The Central Bank of Nigeria (CBN) has said Nigeria is leading other Africa nations and one of the top five (5) globally in remittances inflows.
CBN Governor, Godwin Emefiele, who made this known, however, did not mention the exact amount of inflow but simply said Nigerians in the diaspora and other African nationals sent $72 billion home last year.
Emefiele, who was represented at a workshop on Remittance Household Surveys by the Director, Statistics Department of the apex bank, Mohammed Tumala, on Tuesday in Abuja, also said, while quoting a World Bank report that Nigeria was one of the top five countries of the world which received about $613 billion in remittances in 2017.
Although, the World Bank had in the same report disclosed that Nigeria received a total of N22 billion remittances inflows in 2017.
In his address, the CBN boss said remittances inflows contribute substantially to foreign exchange earnings and household finances in most developing countries.
“Money sent home by migrant workers is among the major financial inflows to developing countries and in some cases, it exceeds international aids and grants.
“According to the World Bank, global remittances have risen gradually over the years to about $613 billion in 2017, of which $72 billion was received by African countries. As a recipient country, Nigeria tops African countries and is also ranked among the top five globally,” he said.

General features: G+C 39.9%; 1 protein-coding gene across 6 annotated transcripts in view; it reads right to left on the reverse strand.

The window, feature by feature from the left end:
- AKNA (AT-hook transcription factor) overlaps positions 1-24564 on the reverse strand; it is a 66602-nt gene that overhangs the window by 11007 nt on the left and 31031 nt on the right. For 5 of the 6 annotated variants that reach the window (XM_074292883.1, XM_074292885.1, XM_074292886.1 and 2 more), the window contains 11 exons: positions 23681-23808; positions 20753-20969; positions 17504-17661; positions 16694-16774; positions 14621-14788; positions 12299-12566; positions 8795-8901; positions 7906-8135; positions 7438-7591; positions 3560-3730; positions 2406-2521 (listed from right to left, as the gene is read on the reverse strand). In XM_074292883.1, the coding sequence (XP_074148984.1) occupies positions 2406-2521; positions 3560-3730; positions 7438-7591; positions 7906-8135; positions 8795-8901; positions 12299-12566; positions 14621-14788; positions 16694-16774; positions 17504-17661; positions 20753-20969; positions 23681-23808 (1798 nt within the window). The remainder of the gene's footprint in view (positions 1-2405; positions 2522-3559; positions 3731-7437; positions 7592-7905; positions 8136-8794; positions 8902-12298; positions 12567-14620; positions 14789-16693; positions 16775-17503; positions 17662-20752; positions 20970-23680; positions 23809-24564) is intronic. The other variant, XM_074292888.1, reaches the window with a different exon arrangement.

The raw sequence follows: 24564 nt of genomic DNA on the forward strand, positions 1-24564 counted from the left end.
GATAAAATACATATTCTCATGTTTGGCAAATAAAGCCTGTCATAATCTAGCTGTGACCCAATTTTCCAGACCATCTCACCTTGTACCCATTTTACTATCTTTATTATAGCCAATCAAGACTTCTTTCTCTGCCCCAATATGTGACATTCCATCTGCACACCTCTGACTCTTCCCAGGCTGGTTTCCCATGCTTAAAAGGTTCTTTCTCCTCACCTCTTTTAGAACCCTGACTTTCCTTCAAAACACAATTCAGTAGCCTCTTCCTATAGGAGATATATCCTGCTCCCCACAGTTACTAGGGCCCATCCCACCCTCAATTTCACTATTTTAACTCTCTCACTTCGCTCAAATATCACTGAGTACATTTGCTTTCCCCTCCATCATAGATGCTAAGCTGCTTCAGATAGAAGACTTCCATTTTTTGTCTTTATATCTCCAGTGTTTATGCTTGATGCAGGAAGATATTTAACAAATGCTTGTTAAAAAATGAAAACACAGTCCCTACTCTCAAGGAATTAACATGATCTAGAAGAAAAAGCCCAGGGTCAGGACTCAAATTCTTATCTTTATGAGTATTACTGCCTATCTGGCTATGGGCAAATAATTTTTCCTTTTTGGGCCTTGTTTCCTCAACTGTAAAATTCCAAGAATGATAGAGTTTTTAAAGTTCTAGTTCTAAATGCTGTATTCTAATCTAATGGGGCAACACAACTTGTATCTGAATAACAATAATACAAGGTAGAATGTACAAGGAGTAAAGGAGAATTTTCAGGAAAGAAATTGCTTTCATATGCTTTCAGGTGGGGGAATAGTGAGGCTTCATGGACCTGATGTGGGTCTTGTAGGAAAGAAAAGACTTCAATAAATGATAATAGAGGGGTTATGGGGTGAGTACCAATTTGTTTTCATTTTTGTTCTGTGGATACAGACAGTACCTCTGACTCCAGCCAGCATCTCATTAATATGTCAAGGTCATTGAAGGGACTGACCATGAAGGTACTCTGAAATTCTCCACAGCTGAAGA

Emefiele added that Nigeria had taken steps to attract more remittances inflow into the nation to further develop the Nigerian economy.
The steps aimed at attracting Nigerians in diaspora to remit funds home, Emefiele said, include the floating of a $300 million diaspora bond by the federal government.
He also added that the introduction of electronic Certificate of Capital Importation to Nigerians abroad and the country’s membership of the International Association of Money Transfer Networks were parts of measures to encourage Nigerians outside the country to remit monies home.
Emefiele said the former statistics on remittances inflows in the country were based on bank records and staff estimates, which according to him is a “methodology with limitations.”
“We think that a large chunk of migrants’ remittances pass through informal channels and are thus, unrecorded.
“Nigeria is yet to conduct a household based remittances survey to provide scientific estimates of these informal inflows.
“In addition, data from banking records also come with some discrepancies due to classification challenges on the part of reporting,” he added.